8. MANAGEMENT OF PATIENTS WITH XDR-TB
By definition, two key classes of second-line anti-TB drugs are compromised in XDR-TB. Individualised treatment regimens are therefore essential and must be designed according to DST results and history of previous drug use.
A detailed clinical history can help suggest which drugs are likely to be ineffective; therefore you may need to obtain records from previous health care providers. The probability of acquired drug resistance increases with the duration of drug administration. In particular, evidence of clinical or bacteriological treatment failure during treatment is highly suggestive of drug resistance. If a patient has used a drug for more than a month with persistent positive smears or cultures, that drug should be considered as ‘probably resistant’, even if DST is reported as susceptible.
DST results should complement rather than invalidate other sources of data about the likely effectiveness of a specific drug. For example, if a history of prior anti-tuberculosis drug use suggests that a drug is likely to be ineffective due to resistance, this drug should not be relied on as one of the four core drugs in the regimen, even if the strain is susceptible in the laboratory. Alternatively, if the strain is resistant to a drug in the laboratory, but the patient has never taken it and resistance to it is extremely uncommon in the community, this may be a case of a laboratory error or a result of the limited specificity of DST of some second-line drugs.
Another important pitfall is that due to the delays in confirming the diagnosis, the patient may have already been started on a standard or empiric treatment by the time DST results become available from the laboratory. The possibility of further acquired resistance during this time must be considered. If there is a high probability of acquired resistance to a drug after the specimen for culture and DST was collected, this drug should not be counted as one of the four drugs in the core regimen.
XDR-TB patients have a much-reduced chance for cure and a very high risk of premature death; therefore, management of these cases should be prioritised using the same principles as those for MDR-TB. XDR-TB patients must be hospitalised, preferably at the MDR-TB hospitals.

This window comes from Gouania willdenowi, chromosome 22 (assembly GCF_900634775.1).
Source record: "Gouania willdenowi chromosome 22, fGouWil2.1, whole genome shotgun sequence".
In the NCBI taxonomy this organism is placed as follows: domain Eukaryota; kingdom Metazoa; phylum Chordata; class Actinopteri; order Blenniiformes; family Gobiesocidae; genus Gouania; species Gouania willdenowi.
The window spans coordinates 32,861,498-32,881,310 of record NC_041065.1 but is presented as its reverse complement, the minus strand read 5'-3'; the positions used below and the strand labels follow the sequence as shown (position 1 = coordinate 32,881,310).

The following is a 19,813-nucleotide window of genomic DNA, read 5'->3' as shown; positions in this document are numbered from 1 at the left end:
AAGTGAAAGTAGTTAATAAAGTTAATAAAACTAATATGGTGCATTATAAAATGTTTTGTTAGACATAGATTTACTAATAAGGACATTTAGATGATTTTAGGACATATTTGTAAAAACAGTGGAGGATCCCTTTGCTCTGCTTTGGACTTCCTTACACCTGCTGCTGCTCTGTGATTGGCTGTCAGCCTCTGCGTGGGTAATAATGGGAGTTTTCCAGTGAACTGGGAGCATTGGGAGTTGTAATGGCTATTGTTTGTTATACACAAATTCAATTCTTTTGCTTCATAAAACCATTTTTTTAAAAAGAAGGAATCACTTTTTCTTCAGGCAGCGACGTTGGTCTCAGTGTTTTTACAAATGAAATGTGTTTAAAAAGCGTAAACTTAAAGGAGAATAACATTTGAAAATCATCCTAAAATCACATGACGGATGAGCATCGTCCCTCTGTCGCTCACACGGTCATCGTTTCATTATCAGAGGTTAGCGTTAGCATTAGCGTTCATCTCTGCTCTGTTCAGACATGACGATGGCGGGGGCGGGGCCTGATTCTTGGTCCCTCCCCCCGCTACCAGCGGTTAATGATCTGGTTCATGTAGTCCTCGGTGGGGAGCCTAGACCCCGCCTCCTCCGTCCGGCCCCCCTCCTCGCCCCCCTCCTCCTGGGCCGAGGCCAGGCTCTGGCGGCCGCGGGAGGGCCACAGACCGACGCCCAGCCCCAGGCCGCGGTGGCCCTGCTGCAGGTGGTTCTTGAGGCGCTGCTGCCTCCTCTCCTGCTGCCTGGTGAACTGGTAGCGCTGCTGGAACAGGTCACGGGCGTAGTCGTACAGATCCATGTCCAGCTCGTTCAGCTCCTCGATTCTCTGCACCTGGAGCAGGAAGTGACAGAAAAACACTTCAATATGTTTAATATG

8.2. Basic Principles of Treatment
There is currently no international consensus on the optimum duration of XDR-TB treatment; therefore, the same principles as for MDR-TB treatment apply, but clinical assessment of individual patients is required to decide on the termination of XDR-TB treatment.
The following principles must be applied when designing XDR-TB regimens:
- At least four drugs expected or known to be effective or patient has not been exposed to should be included.
- All patients should receive an injectable drug if susceptibility is documented or expected.
- Other medications are added based on estimated susceptibility, drug history, efficacy, side- effect profile. Drugs to be considered are: PAS, ethionamide and terizidone.
- A recent South African study undertaken in four provinces from South Africa, and confirmed in a recent meta-analysis, found that moxifloxacin improved outcomes in the face of ofloxacin resistance. The use of moxifloxacin is therefore recommended.
- The use of thioacetazone is not recommended because of the high risk of skin rashes that
- are more prevalent in HIV-positive individuals and can result in Stevens-Johnson syndrome and death. In addition, thioacetazone has cross-resistance with the thiomides (ethionamide and prothionamide) and is considered a relatively weak anti-TB agent. While thioacetazone is included among Group 5 drugs, it is the least used agent for the treatment of DR-TB and is not available in South Africa.
- Newer rifamycins (e.g. rifabutin, rifapentine) have almost complete cross-resistance with rifampicin.
- Group 5 drugs should be considered where in cases where adequate regimens are impossible to construct with available drugs from the other groups and you need to strengthen the regimen. The total dosage will depend on the degree of uncertainty and regimen will often contain five or more drugs. Clofazimine is the drug of choice among the group 5 drugs.
The rationale for individualised regimens in the treatment of patients with XDR-TB is that they have to receive drugs that the strain is susceptible to and exclude those that they are resistant to. This is simple, but in practice the DST results for second-line drugs is too complex and the tests are not as sensitive as we would like them to be. As previously discussed the margin between the minimum inhibitory concentration and the critical concentration is narrow hence it is easy to misinterpret the results. The only accurate second-line DST tests are for kanamycin or amikacin and the fluoroquinolones.
Based on the above, the recommended standardised regimen for XDR-TB is as follows
but may be modified based on DST results:
6 Cm-Mfx-Eto-Trd -Z-PAS-Clofazimine/ 18 Mfx-Eto-Trd or Cs-Z –PAS/Clofazimine
8.3. Standardised Regimen for Adult XDR-TB Treatment
The other reinforcing agents or agents with unclear efficacy (Group 5) may only be considered if the patient has a considerable resistance pattern which makes it difficult to construct an effective regimen using the first- and second-line drugs.
XDR-TB treatment for children is essentially like adults. Same drugs used in adults are to be administered to children with one exception: levofloxacin should be used in children younger than 8 years.